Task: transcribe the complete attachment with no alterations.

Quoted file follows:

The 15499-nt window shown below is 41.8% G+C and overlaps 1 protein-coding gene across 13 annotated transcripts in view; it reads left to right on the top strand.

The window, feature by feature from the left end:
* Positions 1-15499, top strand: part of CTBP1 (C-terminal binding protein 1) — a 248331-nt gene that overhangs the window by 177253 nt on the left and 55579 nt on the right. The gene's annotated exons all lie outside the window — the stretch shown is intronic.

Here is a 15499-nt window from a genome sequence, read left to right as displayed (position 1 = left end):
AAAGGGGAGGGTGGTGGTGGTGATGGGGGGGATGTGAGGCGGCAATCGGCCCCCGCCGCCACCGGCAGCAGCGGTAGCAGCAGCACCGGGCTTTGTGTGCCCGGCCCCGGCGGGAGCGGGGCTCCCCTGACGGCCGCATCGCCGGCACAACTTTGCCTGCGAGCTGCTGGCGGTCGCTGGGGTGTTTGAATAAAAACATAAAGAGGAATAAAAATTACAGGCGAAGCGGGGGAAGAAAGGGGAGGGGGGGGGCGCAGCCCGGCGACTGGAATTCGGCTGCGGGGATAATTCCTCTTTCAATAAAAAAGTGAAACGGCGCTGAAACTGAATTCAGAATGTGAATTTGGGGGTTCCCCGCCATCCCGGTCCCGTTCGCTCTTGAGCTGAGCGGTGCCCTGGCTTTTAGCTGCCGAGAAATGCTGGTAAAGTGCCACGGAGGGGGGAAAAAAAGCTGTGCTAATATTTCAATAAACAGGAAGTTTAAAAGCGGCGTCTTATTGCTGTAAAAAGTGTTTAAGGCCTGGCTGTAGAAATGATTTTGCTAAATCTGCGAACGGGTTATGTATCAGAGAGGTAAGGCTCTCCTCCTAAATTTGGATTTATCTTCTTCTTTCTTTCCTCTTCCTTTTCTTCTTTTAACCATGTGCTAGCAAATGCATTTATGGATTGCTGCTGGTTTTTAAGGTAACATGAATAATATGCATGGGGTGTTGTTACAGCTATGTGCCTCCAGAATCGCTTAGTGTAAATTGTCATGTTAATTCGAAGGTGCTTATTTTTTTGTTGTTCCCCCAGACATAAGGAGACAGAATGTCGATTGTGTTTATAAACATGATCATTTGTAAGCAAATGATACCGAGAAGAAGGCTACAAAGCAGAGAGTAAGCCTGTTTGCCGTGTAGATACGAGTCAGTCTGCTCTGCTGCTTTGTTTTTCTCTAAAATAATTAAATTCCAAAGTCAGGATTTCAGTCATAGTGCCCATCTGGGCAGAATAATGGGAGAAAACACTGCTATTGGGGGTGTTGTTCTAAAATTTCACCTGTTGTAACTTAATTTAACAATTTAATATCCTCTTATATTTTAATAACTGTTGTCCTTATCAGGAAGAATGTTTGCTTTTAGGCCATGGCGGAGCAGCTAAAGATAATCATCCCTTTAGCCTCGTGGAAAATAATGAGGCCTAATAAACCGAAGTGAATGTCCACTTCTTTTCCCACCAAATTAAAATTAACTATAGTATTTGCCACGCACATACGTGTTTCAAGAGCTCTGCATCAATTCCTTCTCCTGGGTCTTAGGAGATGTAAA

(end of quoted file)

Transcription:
The 15499-nt window shown below is 41.8% G+C and overlaps 1 protein-coding gene across 13 annotated transcripts in view; it reads left to right on the top strand.

The window, feature by feature from the left end:
* Positions 1-15499, top strand: part of CTBP1 (C-terminal binding protein 1) — a 248331-nt gene that overhangs the window by 177253 nt on the left and 55579 nt on the right. The gene's annotated exons all lie outside the window — the stretch shown is intronic.

Here is a 15499-nt window from a genome sequence, read left to right as displayed (position 1 = left end):
AAAGGGGAGGGTGGTGGTGGTGATGGGGGGGATGTGAGGCGGCAATCGGCCCCCGCCGCCACCGGCAGCAGCGGTAGCAGCAGCACCGGGCTTTGTGTGCCCGGCCCCGGCGGGAGCGGGGCTCCCCTGACGGCCGCATCGCCGGCACAACTTTGCCTGCGAGCTGCTGGCGGTCGCTGGGGTGTTTGAATAAAAACATAAAGAGGAATAAAAATTACAGGCGAAGCGGGGGAAGAAAGGGGAGGGGGGGGGCGCAGCCCGGCGACTGGAATTCGGCTGCGGGGATAATTCCTCTTTCAATAAAAAAGTGAAACGGCGCTGAAACTGAATTCAGAATGTGAATTTGGGGGTTCCCCGCCATCCCGGTCCCGTTCGCTCTTGAGCTGAGCGGTGCCCTGGCTTTTAGCTGCCGAGAAATGCTGGTAAAGTGCCACGGAGGGGGGAAAAAAAGCTGTGCTAATATTTCAATAAACAGGAAGTTTAAAAGCGGCGTCTTATTGCTGTAAAAAGTGTTTAAGGCCTGGCTGTAGAAATGATTTTGCTAAATCTGCGAACGGGTTATGTATCAGAGAGGTAAGGCTCTCCTCCTAAATTTGGATTTATCTTCTTCTTTCTTTCCTCTTCCTTTTCTTCTTTTAACCATGTGCTAGCAAATGCATTTATGGATTGCTGCTGGTTTTTAAGGTAACATGAATAATATGCATGGGGTGTTGTTACAGCTATGTGCCTCCAGAATCGCTTAGTGTAAATTGTCATGTTAATTCGAAGGTGCTTATTTTTTTGTTGTTCCCCCAGACATAAGGAGACAGAATGTCGATTGTGTTTATAAACATGATCATTTGTAAGCAAATGATACCGAGAAGAAGGCTACAAAGCAGAGAGTAAGCCTGTTTGCCGTGTAGATACGAGTCAGTCTGCTCTGCTGCTTTGTTTTTCTCTAAAATAATTAAATTCCAAAGTCAGGATTTCAGTCATAGTGCCCATCTGGGCAGAATAATGGGAGAAAACACTGCTATTGGGGGTGTTGTTCTAAAATTTCACCTGTTGTAACTTAATTTAACAATTTAATATCCTCTTATATTTTAATAACTGTTGTCCTTATCAGGAAGAATGTTTGCTTTTAGGCCATGGCGGAGCAGCTAAAGATAATCATCCCTTTAGCCTCGTGGAAAATAATGAGGCCTAATAAACCGAAGTGAATGTCCACTTCTTTTCCCACCAAATTAAAATTAACTATAGTATTTGCCACGCACATACGTGTTTCAAGAGCTCTGCATCAATTCCTTCTCCTGGGTCTTAGGAGATGTAAA